2. The basis for the proposal includes an assessment study made by external consultants that can be
accessed on the Commission’s Internet site. Its conclusions were that the aid and its amount had only a
limited impact on availability of milk products in schools and the level of consumption in general.

3. The Commission freely acknowledges that distribution of milk in schools can help achieve nutritional
and social objectives. That is in fact why it considers that the aid should not fall exclusively to the
European Agricultural Guidance and Guarantee Fund but be split between it and the Member States. The
Commission’s proposal confirms the Community’s financial commitment to the school milk scheme.

(1) OJ C 89, 28.3.2000.

(2001/C 53 E/161) WRITTEN QUESTION P-1322/00


by Bertel Haarder (ELDR) to the Commission
(17 April 2000)

Subject: Failure to pay grants promised to B’Tselem

In April 1998, the Commission decided to support a project devised by B’Tselem (The Israeli Information
Center for Human Rights in the Occupied Territories) entitled ‘Generating Commitment for Human Rights’
(project number 98mas15 B7-7050 in the MEDA democracy programme). In 1999, B’Tselem was granted
a further amount in its capacity as participant in a project with four other Israeli human rights
organisations (project number 1998/281A B7-7050 in the MEDA democracy programme). In response
to several MEPs’ questions concerning B’Tselem’s 1998 grant, Commissioner Manuel Marín replied that the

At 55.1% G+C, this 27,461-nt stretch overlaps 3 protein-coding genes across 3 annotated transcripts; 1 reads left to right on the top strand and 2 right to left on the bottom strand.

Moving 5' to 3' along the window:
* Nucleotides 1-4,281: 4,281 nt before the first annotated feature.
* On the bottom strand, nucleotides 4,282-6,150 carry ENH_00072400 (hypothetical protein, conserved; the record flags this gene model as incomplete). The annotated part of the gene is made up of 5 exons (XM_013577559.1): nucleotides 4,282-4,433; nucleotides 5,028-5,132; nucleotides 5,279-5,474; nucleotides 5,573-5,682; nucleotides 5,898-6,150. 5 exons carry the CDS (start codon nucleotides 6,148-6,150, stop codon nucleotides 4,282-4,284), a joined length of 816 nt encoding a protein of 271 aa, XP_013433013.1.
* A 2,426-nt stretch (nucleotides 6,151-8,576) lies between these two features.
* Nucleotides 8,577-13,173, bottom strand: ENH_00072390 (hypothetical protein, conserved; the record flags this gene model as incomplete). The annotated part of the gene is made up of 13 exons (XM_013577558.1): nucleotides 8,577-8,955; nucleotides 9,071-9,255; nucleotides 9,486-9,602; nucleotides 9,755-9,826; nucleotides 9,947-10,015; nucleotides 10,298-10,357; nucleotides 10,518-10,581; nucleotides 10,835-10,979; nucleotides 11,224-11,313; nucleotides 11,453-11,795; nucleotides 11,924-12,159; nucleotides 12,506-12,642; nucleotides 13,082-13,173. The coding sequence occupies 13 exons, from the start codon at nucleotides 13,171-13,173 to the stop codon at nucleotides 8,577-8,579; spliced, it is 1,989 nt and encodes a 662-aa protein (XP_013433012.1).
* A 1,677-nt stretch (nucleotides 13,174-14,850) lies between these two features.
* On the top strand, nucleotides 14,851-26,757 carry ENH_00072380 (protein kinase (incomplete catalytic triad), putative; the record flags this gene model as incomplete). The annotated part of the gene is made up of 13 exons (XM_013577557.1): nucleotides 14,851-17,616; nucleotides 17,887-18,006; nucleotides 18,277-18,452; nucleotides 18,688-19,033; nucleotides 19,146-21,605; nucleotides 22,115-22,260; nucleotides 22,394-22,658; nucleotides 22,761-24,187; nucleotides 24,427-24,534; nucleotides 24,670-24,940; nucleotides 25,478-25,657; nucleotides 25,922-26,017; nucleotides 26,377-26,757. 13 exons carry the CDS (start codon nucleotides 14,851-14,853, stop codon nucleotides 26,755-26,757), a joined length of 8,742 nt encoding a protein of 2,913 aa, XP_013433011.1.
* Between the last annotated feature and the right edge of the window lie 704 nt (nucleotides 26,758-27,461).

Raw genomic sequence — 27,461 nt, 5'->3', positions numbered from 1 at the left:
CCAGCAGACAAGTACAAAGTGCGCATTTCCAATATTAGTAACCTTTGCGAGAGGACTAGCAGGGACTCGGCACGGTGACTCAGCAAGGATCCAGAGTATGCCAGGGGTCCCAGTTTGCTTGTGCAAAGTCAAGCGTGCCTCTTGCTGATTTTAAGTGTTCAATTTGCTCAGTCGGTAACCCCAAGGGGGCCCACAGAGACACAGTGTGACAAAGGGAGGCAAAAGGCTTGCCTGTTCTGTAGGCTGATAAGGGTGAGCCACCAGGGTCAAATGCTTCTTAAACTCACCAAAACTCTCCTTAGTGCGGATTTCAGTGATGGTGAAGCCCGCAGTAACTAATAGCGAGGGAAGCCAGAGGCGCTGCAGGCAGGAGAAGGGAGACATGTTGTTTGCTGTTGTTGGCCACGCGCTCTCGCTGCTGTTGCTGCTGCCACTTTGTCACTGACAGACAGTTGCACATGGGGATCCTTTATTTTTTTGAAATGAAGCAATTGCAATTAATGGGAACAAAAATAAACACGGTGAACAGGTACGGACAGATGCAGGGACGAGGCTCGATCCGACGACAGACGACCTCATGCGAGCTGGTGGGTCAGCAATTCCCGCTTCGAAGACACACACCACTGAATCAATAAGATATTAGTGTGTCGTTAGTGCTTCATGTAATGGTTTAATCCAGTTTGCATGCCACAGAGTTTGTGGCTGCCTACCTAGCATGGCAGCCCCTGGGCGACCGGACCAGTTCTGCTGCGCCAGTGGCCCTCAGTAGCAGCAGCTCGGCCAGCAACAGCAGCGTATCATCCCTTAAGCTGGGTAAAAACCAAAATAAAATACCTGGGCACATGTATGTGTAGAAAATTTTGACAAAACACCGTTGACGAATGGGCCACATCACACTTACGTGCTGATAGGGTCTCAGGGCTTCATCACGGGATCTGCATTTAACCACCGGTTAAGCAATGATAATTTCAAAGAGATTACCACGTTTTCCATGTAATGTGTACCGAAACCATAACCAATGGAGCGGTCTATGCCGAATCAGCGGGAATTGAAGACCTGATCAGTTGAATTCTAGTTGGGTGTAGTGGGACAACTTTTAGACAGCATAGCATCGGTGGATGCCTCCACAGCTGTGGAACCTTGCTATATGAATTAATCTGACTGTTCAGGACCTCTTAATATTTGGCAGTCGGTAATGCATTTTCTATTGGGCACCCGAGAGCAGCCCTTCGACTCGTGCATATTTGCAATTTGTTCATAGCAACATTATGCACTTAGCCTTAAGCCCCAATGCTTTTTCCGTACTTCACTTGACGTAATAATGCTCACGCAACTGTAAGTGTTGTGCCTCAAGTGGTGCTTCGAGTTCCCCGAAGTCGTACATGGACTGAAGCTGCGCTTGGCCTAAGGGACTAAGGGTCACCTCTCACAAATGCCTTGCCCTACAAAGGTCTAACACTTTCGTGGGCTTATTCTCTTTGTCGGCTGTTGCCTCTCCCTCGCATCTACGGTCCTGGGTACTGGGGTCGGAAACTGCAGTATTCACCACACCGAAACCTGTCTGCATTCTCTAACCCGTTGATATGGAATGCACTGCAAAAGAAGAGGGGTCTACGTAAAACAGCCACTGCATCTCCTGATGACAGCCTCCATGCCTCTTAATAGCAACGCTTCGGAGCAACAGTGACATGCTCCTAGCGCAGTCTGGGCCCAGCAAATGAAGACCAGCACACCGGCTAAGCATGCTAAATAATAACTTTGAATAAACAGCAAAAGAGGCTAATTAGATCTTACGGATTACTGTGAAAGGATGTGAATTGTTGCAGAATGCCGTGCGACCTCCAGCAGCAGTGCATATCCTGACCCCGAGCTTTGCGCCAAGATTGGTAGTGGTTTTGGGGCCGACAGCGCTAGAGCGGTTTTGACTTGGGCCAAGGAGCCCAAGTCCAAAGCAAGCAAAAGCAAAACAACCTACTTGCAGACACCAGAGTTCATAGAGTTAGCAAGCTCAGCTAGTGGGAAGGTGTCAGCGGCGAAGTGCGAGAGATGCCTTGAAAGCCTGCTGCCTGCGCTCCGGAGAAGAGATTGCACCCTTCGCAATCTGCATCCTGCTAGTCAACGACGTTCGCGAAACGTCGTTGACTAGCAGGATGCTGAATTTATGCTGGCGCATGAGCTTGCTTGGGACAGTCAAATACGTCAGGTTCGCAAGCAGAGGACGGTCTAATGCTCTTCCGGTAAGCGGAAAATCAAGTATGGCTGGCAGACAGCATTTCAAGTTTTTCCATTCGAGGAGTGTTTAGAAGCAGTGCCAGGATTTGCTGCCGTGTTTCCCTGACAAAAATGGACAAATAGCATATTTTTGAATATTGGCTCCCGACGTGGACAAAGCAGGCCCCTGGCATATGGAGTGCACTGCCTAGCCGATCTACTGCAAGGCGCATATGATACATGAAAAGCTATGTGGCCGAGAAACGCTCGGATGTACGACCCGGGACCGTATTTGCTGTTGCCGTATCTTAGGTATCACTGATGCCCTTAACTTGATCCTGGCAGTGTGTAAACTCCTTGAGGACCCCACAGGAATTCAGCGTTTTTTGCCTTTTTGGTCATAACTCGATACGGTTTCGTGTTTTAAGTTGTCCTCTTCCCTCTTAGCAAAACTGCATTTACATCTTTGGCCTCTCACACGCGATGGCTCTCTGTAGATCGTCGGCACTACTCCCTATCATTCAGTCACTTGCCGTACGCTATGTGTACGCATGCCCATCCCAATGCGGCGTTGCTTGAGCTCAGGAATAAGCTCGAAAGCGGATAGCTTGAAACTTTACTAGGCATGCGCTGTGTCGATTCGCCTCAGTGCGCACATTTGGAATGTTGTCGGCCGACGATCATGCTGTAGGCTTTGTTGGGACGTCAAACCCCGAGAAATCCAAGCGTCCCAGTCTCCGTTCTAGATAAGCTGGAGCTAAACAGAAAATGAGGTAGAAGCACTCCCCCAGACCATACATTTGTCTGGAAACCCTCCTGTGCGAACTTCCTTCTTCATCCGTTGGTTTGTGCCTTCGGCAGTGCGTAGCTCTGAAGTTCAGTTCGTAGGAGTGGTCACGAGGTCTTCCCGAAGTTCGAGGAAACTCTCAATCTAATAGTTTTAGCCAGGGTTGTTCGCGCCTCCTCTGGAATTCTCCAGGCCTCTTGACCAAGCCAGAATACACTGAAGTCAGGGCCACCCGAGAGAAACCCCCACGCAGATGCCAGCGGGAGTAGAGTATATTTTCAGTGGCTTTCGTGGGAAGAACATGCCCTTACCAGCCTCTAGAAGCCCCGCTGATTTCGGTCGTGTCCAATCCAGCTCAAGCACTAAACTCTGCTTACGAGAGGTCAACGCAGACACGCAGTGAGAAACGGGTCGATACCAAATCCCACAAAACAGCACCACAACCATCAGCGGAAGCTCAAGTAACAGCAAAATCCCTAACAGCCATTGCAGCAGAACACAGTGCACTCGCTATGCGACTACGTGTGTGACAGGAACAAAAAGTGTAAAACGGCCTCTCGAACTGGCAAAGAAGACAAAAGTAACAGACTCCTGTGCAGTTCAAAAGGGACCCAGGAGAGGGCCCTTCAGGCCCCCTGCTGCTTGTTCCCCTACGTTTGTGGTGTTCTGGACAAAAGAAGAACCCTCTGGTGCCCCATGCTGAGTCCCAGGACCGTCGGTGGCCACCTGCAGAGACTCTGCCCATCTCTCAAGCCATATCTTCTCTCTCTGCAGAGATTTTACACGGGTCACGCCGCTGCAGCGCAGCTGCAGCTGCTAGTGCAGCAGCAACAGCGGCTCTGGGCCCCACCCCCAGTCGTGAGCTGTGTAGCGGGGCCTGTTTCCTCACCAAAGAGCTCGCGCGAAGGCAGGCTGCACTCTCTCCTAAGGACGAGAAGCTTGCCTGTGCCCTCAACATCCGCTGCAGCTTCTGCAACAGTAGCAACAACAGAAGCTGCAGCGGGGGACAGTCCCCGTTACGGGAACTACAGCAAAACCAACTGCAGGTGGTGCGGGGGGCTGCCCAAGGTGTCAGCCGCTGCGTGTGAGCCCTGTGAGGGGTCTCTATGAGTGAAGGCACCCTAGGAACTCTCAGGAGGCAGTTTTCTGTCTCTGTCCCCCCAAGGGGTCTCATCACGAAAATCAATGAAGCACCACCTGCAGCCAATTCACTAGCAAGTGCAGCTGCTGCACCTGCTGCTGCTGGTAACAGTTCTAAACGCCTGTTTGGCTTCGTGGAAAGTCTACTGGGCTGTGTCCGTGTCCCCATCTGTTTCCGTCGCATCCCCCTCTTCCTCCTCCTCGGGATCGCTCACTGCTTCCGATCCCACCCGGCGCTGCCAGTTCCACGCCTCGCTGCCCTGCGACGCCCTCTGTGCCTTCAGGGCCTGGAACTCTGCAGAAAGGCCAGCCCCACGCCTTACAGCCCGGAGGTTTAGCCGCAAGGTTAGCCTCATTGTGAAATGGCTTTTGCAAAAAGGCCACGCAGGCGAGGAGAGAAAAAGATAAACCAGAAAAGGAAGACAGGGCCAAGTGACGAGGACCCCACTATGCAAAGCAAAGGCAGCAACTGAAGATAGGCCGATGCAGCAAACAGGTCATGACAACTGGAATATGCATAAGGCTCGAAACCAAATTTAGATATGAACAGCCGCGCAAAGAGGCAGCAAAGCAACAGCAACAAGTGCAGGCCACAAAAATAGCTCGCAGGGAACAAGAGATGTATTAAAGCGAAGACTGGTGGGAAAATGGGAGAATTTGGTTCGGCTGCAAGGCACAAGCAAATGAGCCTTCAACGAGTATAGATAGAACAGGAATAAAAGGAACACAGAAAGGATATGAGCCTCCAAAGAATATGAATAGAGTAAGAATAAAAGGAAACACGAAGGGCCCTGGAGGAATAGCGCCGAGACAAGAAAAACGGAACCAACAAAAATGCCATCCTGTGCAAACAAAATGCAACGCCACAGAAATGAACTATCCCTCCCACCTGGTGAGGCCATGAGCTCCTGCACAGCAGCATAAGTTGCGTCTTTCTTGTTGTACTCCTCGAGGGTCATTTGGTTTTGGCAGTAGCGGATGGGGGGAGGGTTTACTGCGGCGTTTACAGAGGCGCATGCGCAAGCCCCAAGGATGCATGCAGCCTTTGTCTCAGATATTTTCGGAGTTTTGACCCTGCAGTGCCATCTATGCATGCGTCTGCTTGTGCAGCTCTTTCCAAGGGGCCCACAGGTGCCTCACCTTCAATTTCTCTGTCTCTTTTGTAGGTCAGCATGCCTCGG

contract for the amount would be formally drawn up in early 1999. To date, no contract has been
forwarded for either of the two projects.

Will the Commission say when B’Tselem will receive the promised contracts in respect of the grants for
their two projects?

Will the Commission say why the grants have not yet been paid?

Answer given by Mr Patten on behalf of the Commission


(22 May 2000)

All 1998 MEDA-Democracy contracts, around 40 projects, including that with B’Tselem, have now been
signed by the Commission and sent to the respective beneficiaries for counter-signature. In spite of their
infortunate delay, these projects including that with B’Tselem will mostly go ahead as planned.

The 1999 MEDA-Democracy grant to four Israeli non-governmental organizations including B’Tselem, was
approved by the human rights management committee in October 1999. The contract will be signed by
the Commission and sent to the beneficiary as soon as possible.

Finally, counter-signature by the beneficiary will mark the start of the project and the disbursement of the
allocated funds in compliance with all contractual conditions.

(2001/C 53 E/162) WRITTEN QUESTION E-1332/00


by Bart Staes (Verts/ALE) to the Commission
(27 April 2000)

Subject: Financial aid for sarcoidosis projects

Late last year a number of sarcoidosis patients created a website to provide information about their illness.
The many contacts soon showed that there is a great need not only for information, but also for an
umbrella organisation (a foundation) to represent the interests of patients. This is because many people